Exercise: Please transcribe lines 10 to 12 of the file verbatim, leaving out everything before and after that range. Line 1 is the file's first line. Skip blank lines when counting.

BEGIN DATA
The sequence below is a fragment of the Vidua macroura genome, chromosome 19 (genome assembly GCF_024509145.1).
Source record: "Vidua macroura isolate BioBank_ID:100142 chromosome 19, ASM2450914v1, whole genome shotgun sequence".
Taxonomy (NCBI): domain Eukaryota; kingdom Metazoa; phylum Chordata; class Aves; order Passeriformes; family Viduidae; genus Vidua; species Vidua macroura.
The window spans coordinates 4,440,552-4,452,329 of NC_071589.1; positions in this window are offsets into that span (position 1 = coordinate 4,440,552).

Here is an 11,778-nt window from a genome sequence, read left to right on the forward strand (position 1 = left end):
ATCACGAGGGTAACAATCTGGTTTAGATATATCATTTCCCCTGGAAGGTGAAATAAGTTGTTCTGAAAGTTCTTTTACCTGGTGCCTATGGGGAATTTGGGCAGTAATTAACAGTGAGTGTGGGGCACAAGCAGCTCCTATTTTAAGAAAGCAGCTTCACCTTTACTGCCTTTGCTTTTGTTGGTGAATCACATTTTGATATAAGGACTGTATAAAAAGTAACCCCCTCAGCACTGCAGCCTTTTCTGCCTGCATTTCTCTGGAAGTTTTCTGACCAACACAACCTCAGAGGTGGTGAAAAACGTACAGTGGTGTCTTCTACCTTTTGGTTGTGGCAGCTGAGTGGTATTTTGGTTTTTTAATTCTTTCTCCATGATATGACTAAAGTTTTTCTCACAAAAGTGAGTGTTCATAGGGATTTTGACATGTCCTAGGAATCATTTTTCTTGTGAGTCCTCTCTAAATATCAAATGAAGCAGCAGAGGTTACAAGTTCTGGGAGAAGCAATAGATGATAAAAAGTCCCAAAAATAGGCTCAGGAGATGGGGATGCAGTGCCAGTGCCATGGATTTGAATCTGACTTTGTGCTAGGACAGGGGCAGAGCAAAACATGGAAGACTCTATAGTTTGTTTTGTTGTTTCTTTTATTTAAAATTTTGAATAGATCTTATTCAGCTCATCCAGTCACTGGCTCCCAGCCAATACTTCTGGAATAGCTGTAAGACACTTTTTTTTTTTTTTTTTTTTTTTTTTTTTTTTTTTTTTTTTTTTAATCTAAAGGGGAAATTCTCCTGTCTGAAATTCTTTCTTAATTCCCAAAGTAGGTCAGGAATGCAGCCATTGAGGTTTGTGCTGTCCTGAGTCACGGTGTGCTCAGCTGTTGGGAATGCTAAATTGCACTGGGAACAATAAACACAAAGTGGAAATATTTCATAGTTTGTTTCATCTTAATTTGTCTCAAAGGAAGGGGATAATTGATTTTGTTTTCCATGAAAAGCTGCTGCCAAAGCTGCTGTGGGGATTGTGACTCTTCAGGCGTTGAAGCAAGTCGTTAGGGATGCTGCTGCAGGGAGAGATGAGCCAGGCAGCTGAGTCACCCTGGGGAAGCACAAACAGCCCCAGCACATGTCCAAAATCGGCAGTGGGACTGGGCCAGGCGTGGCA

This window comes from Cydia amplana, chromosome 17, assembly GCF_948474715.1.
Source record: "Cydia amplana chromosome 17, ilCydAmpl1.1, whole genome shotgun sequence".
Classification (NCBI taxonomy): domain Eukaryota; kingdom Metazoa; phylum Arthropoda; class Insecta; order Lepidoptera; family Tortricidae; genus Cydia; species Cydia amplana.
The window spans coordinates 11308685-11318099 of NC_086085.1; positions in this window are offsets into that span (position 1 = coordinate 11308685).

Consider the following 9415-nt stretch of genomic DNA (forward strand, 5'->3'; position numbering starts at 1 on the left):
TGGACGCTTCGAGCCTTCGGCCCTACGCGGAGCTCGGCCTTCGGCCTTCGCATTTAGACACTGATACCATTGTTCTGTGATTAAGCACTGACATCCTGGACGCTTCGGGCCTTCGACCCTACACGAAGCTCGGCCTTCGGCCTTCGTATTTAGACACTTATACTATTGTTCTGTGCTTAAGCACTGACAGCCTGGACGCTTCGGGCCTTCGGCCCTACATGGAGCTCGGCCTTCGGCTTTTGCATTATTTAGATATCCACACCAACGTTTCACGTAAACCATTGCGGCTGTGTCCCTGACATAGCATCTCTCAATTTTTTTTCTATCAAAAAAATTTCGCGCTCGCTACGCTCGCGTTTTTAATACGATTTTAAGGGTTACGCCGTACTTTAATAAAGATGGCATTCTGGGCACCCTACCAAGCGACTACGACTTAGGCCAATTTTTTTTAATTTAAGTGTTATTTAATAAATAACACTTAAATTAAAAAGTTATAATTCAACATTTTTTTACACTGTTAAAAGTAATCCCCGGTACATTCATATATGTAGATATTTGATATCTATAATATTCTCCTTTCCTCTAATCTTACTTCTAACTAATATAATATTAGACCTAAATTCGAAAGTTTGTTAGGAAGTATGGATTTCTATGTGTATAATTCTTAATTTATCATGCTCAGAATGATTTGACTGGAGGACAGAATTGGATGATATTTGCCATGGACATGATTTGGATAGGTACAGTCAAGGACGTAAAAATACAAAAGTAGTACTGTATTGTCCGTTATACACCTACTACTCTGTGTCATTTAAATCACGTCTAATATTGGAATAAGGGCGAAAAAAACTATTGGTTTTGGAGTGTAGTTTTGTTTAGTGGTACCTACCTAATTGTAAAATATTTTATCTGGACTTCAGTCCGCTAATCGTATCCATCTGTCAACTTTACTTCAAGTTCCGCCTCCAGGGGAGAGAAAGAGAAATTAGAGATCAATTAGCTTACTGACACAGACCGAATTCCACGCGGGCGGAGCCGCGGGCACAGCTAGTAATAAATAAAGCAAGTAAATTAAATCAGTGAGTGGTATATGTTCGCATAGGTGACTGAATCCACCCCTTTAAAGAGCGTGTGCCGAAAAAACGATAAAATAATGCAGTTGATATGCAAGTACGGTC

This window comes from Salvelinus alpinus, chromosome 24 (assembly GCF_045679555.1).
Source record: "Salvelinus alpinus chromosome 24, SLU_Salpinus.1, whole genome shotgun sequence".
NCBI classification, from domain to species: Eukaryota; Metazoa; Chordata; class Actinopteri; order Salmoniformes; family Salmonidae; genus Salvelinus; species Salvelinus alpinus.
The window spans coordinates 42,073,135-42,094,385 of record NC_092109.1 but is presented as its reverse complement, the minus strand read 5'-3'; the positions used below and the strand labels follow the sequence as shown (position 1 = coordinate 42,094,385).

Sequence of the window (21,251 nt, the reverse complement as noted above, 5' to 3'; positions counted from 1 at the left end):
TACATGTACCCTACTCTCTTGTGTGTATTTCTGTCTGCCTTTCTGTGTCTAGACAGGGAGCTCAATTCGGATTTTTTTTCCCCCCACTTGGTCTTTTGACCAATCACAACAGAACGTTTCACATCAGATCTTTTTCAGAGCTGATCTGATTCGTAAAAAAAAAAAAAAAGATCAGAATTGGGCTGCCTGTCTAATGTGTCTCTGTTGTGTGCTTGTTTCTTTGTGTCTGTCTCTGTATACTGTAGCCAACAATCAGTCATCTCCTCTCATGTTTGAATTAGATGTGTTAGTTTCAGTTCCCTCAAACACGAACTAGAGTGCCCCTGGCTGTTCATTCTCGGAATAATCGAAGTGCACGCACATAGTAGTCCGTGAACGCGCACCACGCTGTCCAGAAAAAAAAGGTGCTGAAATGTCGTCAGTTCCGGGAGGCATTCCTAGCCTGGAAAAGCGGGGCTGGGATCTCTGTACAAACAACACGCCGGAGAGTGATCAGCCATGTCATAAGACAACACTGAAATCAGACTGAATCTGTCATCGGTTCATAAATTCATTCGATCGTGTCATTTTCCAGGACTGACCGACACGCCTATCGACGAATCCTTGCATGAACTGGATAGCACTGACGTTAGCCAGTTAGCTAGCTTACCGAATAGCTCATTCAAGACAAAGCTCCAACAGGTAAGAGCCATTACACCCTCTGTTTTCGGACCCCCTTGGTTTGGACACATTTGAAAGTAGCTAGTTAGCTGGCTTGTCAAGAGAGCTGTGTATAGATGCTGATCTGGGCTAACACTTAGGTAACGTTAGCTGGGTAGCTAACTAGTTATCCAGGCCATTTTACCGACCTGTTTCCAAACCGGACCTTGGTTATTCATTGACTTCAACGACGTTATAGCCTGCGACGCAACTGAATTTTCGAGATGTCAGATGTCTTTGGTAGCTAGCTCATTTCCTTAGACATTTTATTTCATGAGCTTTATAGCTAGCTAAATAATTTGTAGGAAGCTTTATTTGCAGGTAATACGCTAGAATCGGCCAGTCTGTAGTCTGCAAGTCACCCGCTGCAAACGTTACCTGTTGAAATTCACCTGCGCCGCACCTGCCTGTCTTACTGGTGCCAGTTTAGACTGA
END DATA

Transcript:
The window spans coordinates 11308685-11318099 of NC_086085.1; positions in this window are offsets into that span (position 1 = coordinate 11308685).

Consider the following 9415-nt stretch of genomic DNA (forward strand, 5'->3'; position numbering starts at 1 on the left):
TGGACGCTTCGAGCCTTCGGCCCTACGCGGAGCTCGGCCTTCGGCCTTCGCATTTAGACACTGATACCATTGTTCTGTGATTAAGCACTGACATCCTGGACGCTTCGGGCCTTCGACCCTACACGAAGCTCGGCCTTCGGCCTTCGTATTTAGACACTTATACTATTGTTCTGTGCTTAAGCACTGACAGCCTGGACGCTTCGGGCCTTCGGCCCTACATGGAGCTCGGCCTTCGGCTTTTGCATTATTTAGATATCCACACCAACGTTTCACGTAAACCATTGCGGCTGTGTCCCTGACATAGCATCTCTCAATTTTTTTTCTATCAAAAAAATTTCGCGCTCGCTACGCTCGCGTTTTTAATACGATTTTAAGGGTTACGCCGTACTTTAATAAAGATGGCATTCTGGGCACCCTACCAAGCGACTACGACTTAGGCCAATTTTTTTTAATTTAAGTGTTATTTAATAAATAACACTTAAATTAAAAAGTTATAATTCAACATTTTTTTACACTGTTAAAAGTAATCCCCGGTACATTCATATATGTAGATATTTGATATCTATAATATTCTCCTTTCCTCTAATCTTACTTCTAACTAATATAATATTAGACCTAAATTCGAAAGTTTGTTAGGAAGTATGGATTTCTATGTGTATAATTCTTAATTTATCATGCTCAGAATGATTTGACTGGAGGACAGAATTGGATGATATTTGCCATGGACATGATTTGGATAGGTACAGTCAAGGACGTAAAAATACAAAAGTAGTACTGTATTGTCCGTTATACACCTACTACTCTGTGTCATTTAAATCACGTCTAATATTGGAATAAGGGCGAAAAAAACTATTGGTTTTGGAGTGTAGTTTTGTTTAGTGGTACCTACCTAATTGTAAAATATTTTATCTGGACTTCAGTCCGCTAATCGTATCCATCTGTCAACTTTACTTCAAGTTCCGCCTCCAGGGGAGAGAAAGAGAAATTAGAGATCAATTAGCTTACTGACACAGACCGAATTCCACGCGGGCGGAGCCGCGGGCACAGCTAGTAATAAATAAAGCAAGTAAATTAAATCAGTGAGTGGTATATGTTCGCATAGGTGACTGAATCCACCCCTTTAAAGAGCGTGTGCCGAAAAAACGATAAAATAATGCAGTTGATATGCAAGTACGGTC